Tangled Web

Tangled Web

This intense sadness makes it feel like I am in physical pain ALL the time. I’ve never experienced anything like this and it’s extreme. The problem is only compounded by the realization that, when I thought I was growing up and building a life, what I was really doing was building a tangled web that I don’t know how to unravel. I built walls, learned to not really experience rough feelings or label them and took on a role where my life really didn’t matter (this was a way I could hide in plain sight). It’s how I’ve always lived my life.

Tangled Web

When I am with anyone, if I come to a subject or say something that upsets them or they don’t like, I file it away and remember not to talk about it again regardless of the subject or if it’s about them or me. When I am with the person again, I figuratively look through the file and proceed. When I go anywhere or meet with anyone, I gauge the person and the place. It isn’t something I even think about. It is an automatic and constant response.

Where the feelings are concerned, while I learned to not feel and fully experience them, I still categorized them. When something happened that was hard in any way, I grouped it with other events that made me feel the same way. I built memory banks of times that made me sad, angry and so on. Instead of just labeling them and working through them, then moving on, I, instead, built triggers into my life. For example, I can’t feel sad without many memories popping up, at any give time, of when I felt the same way. I’m assaulted at a time where I’m already hurting. It’s a great example of adding insult to injury.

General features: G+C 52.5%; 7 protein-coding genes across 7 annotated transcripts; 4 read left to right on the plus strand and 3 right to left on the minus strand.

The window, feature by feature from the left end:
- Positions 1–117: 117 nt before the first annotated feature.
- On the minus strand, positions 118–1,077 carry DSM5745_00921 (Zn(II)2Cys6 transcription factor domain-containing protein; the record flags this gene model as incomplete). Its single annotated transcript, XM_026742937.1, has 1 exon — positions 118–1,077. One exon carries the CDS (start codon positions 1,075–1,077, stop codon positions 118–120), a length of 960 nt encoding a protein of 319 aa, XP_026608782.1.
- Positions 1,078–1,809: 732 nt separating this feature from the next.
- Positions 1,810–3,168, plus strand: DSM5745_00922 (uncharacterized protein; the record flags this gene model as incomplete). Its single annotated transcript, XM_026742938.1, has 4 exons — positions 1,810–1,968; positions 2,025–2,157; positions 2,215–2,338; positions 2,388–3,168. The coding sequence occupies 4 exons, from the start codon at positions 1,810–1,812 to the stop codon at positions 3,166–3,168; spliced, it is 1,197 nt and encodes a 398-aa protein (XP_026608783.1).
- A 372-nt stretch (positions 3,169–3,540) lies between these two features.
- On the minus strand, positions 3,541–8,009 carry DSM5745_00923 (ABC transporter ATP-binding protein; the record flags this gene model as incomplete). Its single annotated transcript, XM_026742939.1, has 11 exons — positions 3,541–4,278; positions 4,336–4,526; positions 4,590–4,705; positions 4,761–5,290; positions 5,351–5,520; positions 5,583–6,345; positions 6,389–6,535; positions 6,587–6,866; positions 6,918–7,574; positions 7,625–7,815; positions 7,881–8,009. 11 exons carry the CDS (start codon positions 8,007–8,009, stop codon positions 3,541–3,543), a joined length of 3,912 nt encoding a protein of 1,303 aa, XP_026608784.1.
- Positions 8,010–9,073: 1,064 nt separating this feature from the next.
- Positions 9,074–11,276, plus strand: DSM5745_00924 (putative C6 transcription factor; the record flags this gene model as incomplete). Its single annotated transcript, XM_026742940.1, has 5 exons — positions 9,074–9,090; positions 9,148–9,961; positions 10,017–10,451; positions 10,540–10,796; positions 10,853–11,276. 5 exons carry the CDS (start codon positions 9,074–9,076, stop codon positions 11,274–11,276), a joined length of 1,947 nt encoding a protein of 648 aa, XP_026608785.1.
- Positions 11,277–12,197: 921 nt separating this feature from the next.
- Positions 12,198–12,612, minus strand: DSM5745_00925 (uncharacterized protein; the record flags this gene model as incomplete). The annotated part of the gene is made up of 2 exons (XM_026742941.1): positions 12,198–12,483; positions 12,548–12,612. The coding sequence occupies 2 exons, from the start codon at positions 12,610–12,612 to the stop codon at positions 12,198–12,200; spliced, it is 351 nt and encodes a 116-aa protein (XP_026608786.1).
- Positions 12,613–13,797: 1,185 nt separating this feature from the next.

This poses a huge problem when I’m trying to heal and find freedom. The instances of abuse, pain, betrayal and so on are now linked and woven together by the similarities to other events that made me feel this way. I can’t just sort through what’s happening at the moment because I also have the past coming after me. It’s too much. Imagine having 50 different balls of yarn unraveled, thrown together and mixed up. Then tell someone to put all the strings back into 50 balls of yarn again. It’s an impossible task, or at least one that might cause insanity before it can ever be accomplished. I’m now stuck in the middle of this tangled web and am not sure how to get out of it.

Tangled WebI feel very alone. I blog about what’s happening, but I’ve come to realize that blogging can be very isolating. When you write a personal blog, you are telling about what is happening in your life. That is like my telling my part of a conversation without really having an actual conversation with anyone.Those who read my blog have this information about me but no connection has been made and there is very little interaction, if any. I know that’s the way writing works, but it’s hard.

I understand that this is difficult to explain because it really doesn’t make sense. I, in essence, built my life in a way that cornered me in. To delve into a painful instance invites all the memories that have made me feel this way before to come to the surface as well. I am then overwhelmed and have no idea what to do next. It honestly makes me go into myself more deeply, which only isolates me more.

This has been a long, hard journey. The pain is too much and I feel more isolated than I have ever felt. I’m honestly not sure if it’s something I’m going to be able to take to the point of healing. This tangled web seems too big and I’m stuck in it. I know I have true Hope in my relationship with Jesus, but I am not sure I can see, or even find, the hope in working through all of this here on earth. That fact only causes more pain.

~ Joanna Lynn



2 thoughts on “Tangled Web

  1. I had a counselor who told me that I see life as a pizza, glomming everything together. She worked on helping me take things apart and see the different things that made up my mess. It was tough going. My third counselor helped me understand the pizza analogy. I would babble, and he would choose what was relevant. His ability to dissect the mess and see what was important and what was “noise” to keep me trapped. Watching him helped me learn to recognize what was “noise” and what it was I really needed to work on. Praying you’re able to find a helpful path.

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